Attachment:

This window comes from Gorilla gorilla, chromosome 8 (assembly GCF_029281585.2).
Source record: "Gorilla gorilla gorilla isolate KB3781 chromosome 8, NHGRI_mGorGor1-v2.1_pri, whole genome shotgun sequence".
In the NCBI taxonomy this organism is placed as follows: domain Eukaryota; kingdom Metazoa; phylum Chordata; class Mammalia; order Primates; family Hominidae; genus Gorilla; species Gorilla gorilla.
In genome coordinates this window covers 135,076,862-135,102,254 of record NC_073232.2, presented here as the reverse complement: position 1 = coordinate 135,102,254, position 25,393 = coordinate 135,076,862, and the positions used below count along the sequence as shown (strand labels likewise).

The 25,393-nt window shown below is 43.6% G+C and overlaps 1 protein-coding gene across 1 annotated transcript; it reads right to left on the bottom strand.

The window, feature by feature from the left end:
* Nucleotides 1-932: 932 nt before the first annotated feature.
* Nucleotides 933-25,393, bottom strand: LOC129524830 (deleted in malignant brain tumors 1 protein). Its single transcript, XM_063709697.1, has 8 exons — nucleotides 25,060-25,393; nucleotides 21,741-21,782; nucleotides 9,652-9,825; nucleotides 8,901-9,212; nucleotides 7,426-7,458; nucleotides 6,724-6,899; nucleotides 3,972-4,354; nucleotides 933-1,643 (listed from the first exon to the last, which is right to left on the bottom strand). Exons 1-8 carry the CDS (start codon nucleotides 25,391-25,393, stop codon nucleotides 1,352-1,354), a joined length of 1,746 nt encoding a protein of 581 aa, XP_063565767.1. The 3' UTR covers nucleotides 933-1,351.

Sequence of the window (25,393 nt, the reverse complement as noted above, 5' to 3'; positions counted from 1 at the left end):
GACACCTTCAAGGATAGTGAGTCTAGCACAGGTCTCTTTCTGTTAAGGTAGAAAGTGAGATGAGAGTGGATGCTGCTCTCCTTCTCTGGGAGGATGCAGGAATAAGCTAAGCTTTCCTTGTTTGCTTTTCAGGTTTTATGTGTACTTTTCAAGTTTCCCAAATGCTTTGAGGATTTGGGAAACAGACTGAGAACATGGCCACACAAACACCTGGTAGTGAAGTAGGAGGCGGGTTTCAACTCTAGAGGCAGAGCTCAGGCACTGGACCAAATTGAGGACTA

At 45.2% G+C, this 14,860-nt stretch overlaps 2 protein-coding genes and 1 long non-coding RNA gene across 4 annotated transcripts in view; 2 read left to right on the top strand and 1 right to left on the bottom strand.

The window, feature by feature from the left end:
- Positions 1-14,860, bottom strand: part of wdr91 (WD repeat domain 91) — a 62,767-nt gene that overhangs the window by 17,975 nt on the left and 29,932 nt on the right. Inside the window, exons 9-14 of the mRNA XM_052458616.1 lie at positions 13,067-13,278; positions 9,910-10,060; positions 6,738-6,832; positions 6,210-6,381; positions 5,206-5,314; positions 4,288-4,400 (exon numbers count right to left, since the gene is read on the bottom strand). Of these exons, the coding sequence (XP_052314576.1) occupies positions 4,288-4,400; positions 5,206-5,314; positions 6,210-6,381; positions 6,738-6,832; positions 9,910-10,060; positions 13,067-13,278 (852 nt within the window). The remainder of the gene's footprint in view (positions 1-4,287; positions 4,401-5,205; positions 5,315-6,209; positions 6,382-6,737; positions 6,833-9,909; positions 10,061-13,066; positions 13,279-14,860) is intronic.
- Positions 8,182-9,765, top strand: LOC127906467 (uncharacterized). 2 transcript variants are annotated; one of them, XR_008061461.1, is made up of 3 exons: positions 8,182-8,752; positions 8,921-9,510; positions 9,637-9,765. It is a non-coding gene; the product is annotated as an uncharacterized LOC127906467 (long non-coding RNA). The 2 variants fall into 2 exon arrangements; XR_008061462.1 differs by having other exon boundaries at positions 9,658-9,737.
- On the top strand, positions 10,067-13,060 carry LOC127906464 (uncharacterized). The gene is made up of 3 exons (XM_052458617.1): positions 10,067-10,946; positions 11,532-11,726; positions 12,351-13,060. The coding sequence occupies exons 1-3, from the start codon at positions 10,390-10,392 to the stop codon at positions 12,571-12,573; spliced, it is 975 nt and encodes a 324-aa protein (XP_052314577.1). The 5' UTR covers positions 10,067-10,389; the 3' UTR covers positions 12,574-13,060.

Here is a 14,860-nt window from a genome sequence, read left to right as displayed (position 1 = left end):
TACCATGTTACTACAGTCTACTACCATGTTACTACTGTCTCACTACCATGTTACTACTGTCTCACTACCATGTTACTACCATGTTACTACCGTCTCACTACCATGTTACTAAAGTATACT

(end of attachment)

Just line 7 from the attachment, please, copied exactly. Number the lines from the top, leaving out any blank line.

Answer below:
* Nucleotides 1-932: 932 nt before the first annotated feature.